Zelenskiy accuses Russia of holding Zaporizhzhia nuclear plant 'hostage'


Ukraine's president said Russian troops were holding the Zaporizhzhia nuclear plant "hostage" and its safety could not be guaranteed until they left it, while his forces shut the frontline town of Avdiivka as they planned their next move.

Russian troops have occupied the nuclear power plant, Europe's largest, since the early weeks of the invasion of Ukraine and have shown no inclination to relinquish control.

"Holding a nuclear power station hostage for more than a year - this is surely the worst thing that has ever happened in the history of European or world-wide nuclear power," President Volodymyr Zelenskiy said in his nightly video address.

He decried the Russian presence as "radiation blackmail".

His comments followed a meeting earlier in the day with Rafael Grossi, the director general of the International Atomic Energy Agency (IAEA). The two met at the Dnipro hydroelectric power station - northeast of the Zaporizhzhia plant.

Initiatives on restoring safety and security are "doomed to failure" without an immediate withdrawal of Russian troops from the plant, Zelenskiy said in comments posted on the presidential website.

Russia and Ukraine routinely accuse each other of shelling the Zaporizhzhia plant. Fighting around it and worries of a water shortage and that cooling systems could lose power have raised fears of a nuclear disaster.

A team of IAEA has since September been stationed at the plant, which Kyiv has accused Moscow of using as a shield for troops and military hardware.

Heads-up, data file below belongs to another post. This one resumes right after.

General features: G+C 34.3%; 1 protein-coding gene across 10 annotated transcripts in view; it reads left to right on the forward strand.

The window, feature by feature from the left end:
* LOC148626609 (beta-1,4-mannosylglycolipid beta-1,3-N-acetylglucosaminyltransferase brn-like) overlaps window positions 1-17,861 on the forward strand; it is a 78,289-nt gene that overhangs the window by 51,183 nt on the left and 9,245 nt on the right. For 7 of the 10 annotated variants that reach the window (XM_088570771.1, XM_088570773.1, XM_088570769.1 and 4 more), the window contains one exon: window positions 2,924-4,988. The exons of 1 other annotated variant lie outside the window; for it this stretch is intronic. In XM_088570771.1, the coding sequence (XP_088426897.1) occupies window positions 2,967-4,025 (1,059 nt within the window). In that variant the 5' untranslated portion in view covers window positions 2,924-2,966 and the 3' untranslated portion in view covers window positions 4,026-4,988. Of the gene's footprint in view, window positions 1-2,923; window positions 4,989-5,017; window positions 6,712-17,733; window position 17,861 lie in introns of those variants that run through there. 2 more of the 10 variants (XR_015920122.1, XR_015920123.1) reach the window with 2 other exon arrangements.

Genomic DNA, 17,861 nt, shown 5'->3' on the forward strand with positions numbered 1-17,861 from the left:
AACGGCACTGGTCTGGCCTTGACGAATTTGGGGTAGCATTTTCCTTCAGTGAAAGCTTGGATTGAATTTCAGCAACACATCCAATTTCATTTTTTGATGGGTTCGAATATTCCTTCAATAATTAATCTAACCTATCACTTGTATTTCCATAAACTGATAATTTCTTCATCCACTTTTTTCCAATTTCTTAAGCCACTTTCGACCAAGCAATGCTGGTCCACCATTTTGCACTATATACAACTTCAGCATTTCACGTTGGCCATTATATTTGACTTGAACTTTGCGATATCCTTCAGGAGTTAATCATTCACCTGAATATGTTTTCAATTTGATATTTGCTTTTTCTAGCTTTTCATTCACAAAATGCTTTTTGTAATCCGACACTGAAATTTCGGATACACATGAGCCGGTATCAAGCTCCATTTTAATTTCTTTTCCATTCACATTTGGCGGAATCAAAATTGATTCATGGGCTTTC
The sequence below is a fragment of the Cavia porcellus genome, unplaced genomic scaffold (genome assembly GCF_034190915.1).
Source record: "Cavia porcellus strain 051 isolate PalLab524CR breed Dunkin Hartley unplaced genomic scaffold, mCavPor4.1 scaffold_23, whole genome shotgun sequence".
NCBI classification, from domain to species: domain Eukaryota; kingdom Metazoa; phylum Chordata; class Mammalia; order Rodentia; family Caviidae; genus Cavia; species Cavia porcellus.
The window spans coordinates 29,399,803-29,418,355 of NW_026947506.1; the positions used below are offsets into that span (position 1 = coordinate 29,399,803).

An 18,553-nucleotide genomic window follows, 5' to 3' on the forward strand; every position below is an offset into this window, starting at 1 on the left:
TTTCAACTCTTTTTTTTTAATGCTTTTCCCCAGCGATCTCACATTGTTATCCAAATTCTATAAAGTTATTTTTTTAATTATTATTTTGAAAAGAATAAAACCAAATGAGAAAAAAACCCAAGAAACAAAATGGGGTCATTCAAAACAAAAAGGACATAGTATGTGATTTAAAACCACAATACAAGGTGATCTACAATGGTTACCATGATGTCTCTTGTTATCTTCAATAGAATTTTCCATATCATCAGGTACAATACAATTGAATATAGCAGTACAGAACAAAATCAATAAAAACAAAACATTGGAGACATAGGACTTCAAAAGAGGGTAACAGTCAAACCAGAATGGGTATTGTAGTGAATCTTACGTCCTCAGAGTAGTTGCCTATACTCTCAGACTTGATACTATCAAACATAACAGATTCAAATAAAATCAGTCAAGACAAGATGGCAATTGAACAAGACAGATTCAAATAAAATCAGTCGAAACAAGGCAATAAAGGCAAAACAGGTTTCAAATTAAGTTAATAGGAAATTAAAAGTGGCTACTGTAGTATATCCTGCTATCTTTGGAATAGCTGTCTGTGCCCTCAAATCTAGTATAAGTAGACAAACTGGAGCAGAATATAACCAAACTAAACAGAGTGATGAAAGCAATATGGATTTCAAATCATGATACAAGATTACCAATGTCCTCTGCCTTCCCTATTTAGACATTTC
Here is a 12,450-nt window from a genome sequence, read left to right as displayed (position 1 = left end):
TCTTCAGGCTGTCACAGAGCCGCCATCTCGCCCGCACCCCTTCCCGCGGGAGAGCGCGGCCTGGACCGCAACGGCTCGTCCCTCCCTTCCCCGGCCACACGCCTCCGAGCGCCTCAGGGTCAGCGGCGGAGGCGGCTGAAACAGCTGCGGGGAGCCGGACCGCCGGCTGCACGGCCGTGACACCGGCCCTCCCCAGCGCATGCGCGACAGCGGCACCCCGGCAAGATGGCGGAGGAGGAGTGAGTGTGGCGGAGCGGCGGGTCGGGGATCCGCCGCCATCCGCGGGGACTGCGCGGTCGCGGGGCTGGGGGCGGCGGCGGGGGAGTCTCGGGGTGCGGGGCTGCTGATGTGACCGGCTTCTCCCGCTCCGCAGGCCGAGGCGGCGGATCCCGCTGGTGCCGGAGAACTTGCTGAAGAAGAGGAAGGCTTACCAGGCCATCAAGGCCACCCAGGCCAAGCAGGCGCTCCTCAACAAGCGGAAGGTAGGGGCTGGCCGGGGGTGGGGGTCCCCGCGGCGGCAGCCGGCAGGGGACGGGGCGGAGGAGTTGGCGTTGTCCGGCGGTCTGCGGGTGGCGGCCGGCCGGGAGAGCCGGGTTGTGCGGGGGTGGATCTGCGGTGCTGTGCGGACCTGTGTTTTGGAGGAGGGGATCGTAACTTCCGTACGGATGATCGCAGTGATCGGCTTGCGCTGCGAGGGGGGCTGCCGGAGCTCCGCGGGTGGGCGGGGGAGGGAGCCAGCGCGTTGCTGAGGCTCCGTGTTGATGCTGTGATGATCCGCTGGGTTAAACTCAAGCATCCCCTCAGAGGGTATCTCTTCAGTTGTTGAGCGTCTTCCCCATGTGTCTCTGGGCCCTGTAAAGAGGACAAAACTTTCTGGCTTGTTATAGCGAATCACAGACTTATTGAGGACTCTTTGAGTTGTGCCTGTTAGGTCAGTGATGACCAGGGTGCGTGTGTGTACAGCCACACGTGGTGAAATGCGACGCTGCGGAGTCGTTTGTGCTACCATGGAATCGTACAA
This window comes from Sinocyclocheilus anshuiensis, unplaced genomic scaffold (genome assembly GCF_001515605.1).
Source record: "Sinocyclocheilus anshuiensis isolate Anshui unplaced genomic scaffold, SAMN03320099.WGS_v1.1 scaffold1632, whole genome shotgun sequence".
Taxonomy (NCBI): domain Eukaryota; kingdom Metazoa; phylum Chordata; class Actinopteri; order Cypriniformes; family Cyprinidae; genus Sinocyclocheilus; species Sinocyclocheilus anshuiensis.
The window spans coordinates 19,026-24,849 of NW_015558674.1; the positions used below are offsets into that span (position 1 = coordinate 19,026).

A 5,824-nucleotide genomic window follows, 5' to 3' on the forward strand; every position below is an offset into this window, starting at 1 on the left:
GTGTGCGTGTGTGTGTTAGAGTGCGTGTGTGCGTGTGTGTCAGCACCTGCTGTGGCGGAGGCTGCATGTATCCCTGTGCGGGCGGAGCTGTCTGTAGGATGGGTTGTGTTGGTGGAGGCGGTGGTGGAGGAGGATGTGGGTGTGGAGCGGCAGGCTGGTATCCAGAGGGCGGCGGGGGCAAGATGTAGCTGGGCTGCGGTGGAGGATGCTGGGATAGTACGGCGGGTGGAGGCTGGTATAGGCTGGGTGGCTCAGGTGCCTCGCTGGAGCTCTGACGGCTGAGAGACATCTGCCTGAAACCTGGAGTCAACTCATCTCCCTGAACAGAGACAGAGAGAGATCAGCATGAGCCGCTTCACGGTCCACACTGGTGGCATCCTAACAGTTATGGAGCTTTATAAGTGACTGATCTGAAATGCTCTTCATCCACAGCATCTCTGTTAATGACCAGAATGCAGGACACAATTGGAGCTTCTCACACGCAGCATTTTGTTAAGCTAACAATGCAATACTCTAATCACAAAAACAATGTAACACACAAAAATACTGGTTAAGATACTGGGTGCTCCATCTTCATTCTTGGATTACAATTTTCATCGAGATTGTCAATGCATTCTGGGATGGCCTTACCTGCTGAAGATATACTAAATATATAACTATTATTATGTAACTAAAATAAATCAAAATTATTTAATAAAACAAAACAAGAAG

Grossi has repeatedly called for a safety zone around it and he is due to visit it again this week. He has tried to negotiate with both sides but said in January that brokering a deal was getting harder.

Zaporizhzhia is one of four regions Russia claimed to annex in September after referendums slammed globally as shams. Russia views the plant as its territory, which Ukraine denies.

Zelenskiy visited the southeastern Zaporizhzhia region on Monday, the latest stage of a tour of frontline regions since a top general said Ukraine's counterattack could come soon.


Analysts expect a Ukrainian counterattack to get underway in earnest over April-May as the weather improves and more military aid arrives, including battle tanks Leopard and Challenger.

The 18 Leopard 2 tanks, workhorse of militaries across Europe, pledged by Germany have reached Ukraine, the German Defence Ministry said on Monday.

"I'm sure that they can make a decisive contribution on the front," German Defence Minister Boris Pistorius said on Twitter.

Front lines in Ukraine have barely moved for more than four months despite a Russian winter offensive. Ukraine's military aims to wear down Russian forces before mounting its own attack.

Russia's Wagner mercenary force, which fights alongside Russian forces in eastern Ukraine and is thought to have sustained heavy losses, is seeking to replenish its ranks ahead of any Ukrainian counteroffensive.

A giant recruitment advertisement for the group has appeared on the facade of an office building in north-east Moscow.

It shows Wagner's logo and slogans such as "Join the winning team!" and "Together we will win", along with a picture of a masked man holding a weapon.

More from International News